Since 2015, the ACT has also offered a College Readiness Benchmark for coursework in STEM (science, technology, engineering, and math), based on scores on the Math & Science subject area tests. Because college-level STEM coursework tends to be more academically challenging (for instance, many STEM freshmen begin with Calculus instead of Algebra), ACT has determined that the benchmark ACT score is significantly higher for STEM than in other subject areas. Meeting the STEM benchmark indicates a 50% chance of earning a B or higher in identified college-level STEM courses. The benchmark score is:
Math & Science (STEM) – 26
Half of Louisiana’s Juniors are Not College-Ready
Louisiana’s Class of 2020 lags significantly behind the national average for students meeting ACT College Readiness Benchmarks (CRBs) in all subject areas. Just under half of Louisiana students (49%) are prepared for college English, the only subject area in which Louisiana graduates are less than 10% behind the national average. About one-third (31%) of students met the Reading benchmark, and about one-fourth are college-ready in Math (22%) and Science (24%).
2020’s results continue a long-term trend of decreasing college-readiness among Louisiana seniors. Nearly half of all students (48%) failed to meet college benchmarks in all subject areas, up 2% from 2019 and up nearly 10% from five years ago. Interestingly, the number of students who show college-readiness in all four subject areas has held relatively steady over the same period, suggesting that there is a widening achievement gap rather than just an overall worsening of scores.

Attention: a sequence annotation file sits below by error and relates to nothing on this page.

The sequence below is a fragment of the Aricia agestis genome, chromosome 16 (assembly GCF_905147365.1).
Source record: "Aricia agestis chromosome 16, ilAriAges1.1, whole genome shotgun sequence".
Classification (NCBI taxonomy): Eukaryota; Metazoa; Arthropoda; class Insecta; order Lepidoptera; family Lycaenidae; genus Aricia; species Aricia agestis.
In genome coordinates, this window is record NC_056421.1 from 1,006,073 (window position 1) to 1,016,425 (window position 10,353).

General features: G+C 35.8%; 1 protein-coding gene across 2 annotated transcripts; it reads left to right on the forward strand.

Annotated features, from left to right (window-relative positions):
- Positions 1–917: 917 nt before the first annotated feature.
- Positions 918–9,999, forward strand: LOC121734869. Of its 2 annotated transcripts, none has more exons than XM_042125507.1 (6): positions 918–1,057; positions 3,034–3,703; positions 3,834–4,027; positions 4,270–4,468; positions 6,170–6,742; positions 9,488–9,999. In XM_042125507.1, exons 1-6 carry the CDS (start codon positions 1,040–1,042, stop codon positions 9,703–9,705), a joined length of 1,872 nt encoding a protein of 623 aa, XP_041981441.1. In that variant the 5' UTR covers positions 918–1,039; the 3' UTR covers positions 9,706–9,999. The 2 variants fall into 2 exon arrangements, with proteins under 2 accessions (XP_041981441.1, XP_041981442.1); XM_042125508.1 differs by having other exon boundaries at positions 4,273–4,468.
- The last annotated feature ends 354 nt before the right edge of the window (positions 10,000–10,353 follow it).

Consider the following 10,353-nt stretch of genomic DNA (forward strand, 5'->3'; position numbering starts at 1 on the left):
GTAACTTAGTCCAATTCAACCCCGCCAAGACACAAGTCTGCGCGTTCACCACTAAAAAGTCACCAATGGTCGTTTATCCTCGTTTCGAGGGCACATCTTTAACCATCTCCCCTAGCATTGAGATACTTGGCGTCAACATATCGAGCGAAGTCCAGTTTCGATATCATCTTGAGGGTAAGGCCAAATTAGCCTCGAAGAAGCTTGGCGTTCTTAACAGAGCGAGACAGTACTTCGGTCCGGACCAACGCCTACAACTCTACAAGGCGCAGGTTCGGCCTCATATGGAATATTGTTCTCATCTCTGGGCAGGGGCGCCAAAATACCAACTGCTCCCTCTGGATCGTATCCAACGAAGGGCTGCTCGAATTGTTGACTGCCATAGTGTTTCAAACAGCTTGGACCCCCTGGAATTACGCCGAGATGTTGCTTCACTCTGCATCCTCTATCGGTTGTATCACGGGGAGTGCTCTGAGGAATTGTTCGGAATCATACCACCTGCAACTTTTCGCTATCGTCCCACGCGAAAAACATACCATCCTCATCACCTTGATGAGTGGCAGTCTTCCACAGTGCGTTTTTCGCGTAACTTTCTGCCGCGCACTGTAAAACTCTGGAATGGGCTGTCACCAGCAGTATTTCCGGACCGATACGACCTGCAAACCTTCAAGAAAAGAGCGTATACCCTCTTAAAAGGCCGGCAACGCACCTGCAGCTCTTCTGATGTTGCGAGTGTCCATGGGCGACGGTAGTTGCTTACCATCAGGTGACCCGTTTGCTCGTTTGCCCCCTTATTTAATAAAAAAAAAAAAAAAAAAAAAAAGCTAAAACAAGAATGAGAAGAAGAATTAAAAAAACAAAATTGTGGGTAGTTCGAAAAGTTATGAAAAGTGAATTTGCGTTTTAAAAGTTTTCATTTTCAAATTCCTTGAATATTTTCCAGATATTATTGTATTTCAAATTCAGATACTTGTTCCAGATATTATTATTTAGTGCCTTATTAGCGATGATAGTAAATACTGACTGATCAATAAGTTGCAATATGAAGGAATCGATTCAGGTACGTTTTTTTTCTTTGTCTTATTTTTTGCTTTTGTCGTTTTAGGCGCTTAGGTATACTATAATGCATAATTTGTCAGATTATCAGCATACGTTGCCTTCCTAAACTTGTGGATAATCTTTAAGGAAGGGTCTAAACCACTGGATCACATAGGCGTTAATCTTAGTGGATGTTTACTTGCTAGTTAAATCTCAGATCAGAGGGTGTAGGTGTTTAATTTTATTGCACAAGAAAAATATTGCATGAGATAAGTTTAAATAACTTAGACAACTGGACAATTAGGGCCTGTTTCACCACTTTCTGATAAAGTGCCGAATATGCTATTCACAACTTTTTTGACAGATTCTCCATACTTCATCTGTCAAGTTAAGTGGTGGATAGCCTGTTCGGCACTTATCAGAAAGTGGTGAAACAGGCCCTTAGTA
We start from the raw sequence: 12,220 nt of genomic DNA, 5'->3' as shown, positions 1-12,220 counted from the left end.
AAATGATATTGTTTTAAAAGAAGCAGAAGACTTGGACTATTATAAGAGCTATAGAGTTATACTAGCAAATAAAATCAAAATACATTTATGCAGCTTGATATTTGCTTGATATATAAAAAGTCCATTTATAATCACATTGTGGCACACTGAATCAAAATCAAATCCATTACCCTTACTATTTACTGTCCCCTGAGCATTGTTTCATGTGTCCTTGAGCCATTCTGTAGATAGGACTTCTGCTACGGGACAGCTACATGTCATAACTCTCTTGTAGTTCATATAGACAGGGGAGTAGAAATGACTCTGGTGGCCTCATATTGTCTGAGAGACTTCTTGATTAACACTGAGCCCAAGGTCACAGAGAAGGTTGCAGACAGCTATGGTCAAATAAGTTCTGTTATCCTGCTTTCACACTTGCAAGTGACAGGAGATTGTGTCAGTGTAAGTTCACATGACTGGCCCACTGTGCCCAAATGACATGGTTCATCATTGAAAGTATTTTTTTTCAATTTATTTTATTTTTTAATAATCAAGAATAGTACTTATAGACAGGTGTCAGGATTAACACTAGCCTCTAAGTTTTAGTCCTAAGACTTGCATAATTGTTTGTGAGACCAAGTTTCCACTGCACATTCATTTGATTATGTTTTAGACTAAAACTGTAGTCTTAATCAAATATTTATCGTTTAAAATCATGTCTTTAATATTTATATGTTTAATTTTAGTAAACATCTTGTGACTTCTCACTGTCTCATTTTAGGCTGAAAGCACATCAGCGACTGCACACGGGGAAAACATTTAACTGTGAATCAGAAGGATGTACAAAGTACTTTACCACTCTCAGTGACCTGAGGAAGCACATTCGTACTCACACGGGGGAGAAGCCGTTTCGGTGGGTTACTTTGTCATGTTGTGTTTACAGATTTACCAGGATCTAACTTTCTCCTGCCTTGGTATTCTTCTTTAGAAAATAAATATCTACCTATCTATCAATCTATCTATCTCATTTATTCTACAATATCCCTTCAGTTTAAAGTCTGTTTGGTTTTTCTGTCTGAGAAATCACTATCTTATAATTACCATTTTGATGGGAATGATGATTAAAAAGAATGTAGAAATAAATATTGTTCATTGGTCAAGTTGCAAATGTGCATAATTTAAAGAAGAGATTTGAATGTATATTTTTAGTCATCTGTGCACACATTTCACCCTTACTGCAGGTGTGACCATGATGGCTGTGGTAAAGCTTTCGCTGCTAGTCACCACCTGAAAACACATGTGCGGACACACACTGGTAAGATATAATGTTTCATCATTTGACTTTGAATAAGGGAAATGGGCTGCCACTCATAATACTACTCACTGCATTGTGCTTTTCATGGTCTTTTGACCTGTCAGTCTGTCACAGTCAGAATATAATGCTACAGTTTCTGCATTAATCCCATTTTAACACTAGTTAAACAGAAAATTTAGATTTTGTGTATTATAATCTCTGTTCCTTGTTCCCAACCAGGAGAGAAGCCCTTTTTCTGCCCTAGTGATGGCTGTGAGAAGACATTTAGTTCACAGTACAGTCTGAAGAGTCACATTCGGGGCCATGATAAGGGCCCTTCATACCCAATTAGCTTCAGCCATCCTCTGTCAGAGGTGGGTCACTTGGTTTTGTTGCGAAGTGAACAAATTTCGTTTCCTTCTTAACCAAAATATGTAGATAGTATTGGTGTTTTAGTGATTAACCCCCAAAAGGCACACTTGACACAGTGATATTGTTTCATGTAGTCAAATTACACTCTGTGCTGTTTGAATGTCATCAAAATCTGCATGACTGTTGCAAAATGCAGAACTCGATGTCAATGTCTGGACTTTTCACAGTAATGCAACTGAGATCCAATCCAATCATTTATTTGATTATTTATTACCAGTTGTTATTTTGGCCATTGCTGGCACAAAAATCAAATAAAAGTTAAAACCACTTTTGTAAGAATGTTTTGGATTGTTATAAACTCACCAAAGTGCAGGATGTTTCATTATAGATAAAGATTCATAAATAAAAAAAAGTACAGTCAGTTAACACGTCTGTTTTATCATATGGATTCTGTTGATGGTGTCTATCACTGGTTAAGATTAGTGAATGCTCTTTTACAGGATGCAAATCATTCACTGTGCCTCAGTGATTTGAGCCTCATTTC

One bright spot amidst the bad news: Louisiana’s students show a slight improvement in Science, where the percent of college-ready seniors rose nearly one percentage point from 2019.
Louisiana ACT Scores Reveal a Racial Achievement Gap
Sadly, one of the biggest indicators of ACT success is one over which students have no control: their racial background. Nationally, Asian Americans have the highest rates of success, followed by white students. Students who identify as Black or African American score the lowest, just behind students with American Indian heritage. (Students who identify as either Hispanic or Pacific Islander score somewhere in the middle.)
Louisiana’s 2020 results closely mirror these nationwide trends. While 36% of white students and 49% of Asian students met three or more College Readiness Benchmarks, only 8% of Black graduates did so. Although the achievement gap between Black and white students has narrowed slightly over the past two years, this is almost wholly due to white students performing more poorly on the ACT, rather than a marked improvement in Black students’ scores.